Text | Marjorie Husain
Visuals | Courtesy Chowkandi Art Gallery
Masood Kohari who divides his time between France and Pakistan is a master of the art of crystal collage. In his recent exhibition held at the Chawkandi Art Gallery, Karachi, he showed exquisite crystal collage works and oil on canvas paintings that absorbed the interest of visitors to the event. It was some years since he had exhibited in Karachi, and it was by way of being a celebratory occasion.
Kohari began his art career as a painter in the early 1960s. In those days he was painting with oil on canvas. He was a close friend of Jamil Naqsh, and the two young artists would seek out and paint the natural beauty of the world around them. The two artists joined a class opened by the American Embassy in Karachi at that time, in order to borrow an extensive collection of the art books from the library. Reading the books under the street lights of Frere Hall, they discussed at length the great artists of the past. In the 1960’s Kohari became interested in the properties of clay and in `66, went off to Gujrat to work with local craftsmen. The next we heard of Kohari in Karachi was the exhibition of his work held at the Arts Council in 1968, and it was extremely impressive. One remembers the beautiful ceramic pots he made and the public and art community were extremely impressed. Professor Shakir Ali who had viewed Kohari’s work before the Karachi exhibition had encouraged him to continue with his work and said… “I have known Kohari as a painter but it was a pleasant surprise to see him develop as a Ceramist. Many painters in Europe have experimented in ceramics and other allied mediums but in Pakistan Kohari is the first who has adopted this medium for the expression of his artistic talent.” (Professor Shakir Ali 1967).
Kohari continued to work in Gujrat before leaving for France to continue his experimental approach towards his work. At that time clay was the basic medium for his work into which he incorporated metal, glass, wires and copper into his claywork. Kohari spent years in France working in established art studios and workshops, and first exhibited his innovative glass artworks at the Galerie Simons Badiner in 1970, the first of many to follow. Returning to Karachi, Kohari created beautiful artworks for the Sculpture/Ceramics section at Pakistan’s National Council of Arts Exhibition held in 1976, and was awarded the top honours. Kohari continued to divide his time between two countries. In Pakistan, he was busy in Gujrat where he taught in a Ceramics Institute and worked with local craftsmen. He continues to experiment and to explore his medium, and showed his work in Pakistan at well-attended exhibitions. Speaking of his work Kohari related: “The 1980s was a continuation in experimental works.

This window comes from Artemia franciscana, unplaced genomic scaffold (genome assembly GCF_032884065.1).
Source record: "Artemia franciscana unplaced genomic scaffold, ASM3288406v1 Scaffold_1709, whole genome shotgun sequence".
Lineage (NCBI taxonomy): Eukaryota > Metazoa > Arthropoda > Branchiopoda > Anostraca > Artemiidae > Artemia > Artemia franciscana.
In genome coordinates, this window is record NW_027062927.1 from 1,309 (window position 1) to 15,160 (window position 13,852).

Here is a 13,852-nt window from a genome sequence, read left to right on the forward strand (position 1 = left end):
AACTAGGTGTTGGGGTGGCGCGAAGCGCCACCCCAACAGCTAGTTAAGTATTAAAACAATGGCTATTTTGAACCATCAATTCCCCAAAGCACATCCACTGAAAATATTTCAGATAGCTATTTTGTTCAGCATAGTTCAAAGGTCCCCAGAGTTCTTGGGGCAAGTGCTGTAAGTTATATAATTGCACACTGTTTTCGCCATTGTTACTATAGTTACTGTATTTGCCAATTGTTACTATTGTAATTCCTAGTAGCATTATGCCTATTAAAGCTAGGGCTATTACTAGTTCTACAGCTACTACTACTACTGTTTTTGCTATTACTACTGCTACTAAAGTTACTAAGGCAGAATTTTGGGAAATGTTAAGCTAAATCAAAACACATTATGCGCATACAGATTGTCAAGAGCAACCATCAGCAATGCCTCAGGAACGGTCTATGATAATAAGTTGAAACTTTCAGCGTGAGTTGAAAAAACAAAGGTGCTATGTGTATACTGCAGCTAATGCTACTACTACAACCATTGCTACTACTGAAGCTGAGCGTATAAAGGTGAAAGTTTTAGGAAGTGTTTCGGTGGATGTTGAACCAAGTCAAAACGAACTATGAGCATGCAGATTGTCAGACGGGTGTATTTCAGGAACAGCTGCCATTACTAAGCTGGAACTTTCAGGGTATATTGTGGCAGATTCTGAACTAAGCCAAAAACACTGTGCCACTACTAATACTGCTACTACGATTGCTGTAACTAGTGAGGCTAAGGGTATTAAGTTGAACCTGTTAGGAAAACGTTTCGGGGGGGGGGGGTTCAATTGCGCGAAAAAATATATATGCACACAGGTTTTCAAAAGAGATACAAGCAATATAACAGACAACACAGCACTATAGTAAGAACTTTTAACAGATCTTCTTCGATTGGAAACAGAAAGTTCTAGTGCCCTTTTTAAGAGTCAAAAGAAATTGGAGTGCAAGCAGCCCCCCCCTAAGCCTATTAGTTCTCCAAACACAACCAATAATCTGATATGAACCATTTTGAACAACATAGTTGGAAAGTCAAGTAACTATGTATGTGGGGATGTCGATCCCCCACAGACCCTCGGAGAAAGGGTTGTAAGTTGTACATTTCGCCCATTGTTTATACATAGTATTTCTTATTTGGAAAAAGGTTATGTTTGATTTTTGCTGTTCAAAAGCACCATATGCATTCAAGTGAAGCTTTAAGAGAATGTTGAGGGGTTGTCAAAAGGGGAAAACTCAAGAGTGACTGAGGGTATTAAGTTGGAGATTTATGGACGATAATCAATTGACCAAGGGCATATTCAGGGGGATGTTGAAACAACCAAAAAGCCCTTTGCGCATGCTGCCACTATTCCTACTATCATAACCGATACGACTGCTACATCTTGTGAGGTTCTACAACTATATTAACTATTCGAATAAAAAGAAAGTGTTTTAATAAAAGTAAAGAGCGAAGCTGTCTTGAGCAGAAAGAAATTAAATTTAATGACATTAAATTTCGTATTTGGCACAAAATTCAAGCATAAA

The forms came to a point of simplification by eliminating certain materials – most significantly CLAY giving glass dominance… The glass medium has its peculiar multiple aspects, above all, transparency and translucency. Thus glass became the body forming the structure in the two & three-dimensional forms integrating it with metallic wires; nets forming crystals, air bubbles and various other tactile & visual sensations adding onto the glass properties. Due to transparency of the glass light plays a very different role. The light passes through all the formed images. “To work in this medium, a deep profound understanding of its nature is imperative to handle melting, flowing, giving it form and integrating it with non-glass materials forming structures with stability in accordance with firing & cooling processes.” (Masood Kohari) Though glass is now a recognized medium of artists such as Dale Chihuly, whose `Rotunda Chandelier’ is a permanent fixture in the Victoria and Albert Museum, London, in Pakistan it is in its infancy, and Kohari is a pioneer in the field. Yet it is noticed during his exhibitions that the process fascinates groups of students and young artists, and he is called upon to discuss the work with them at length. Now preparing to return to France where he has commitments, Kohari promised to return later this year, where one hopes to see more of his exciting crystal collage work.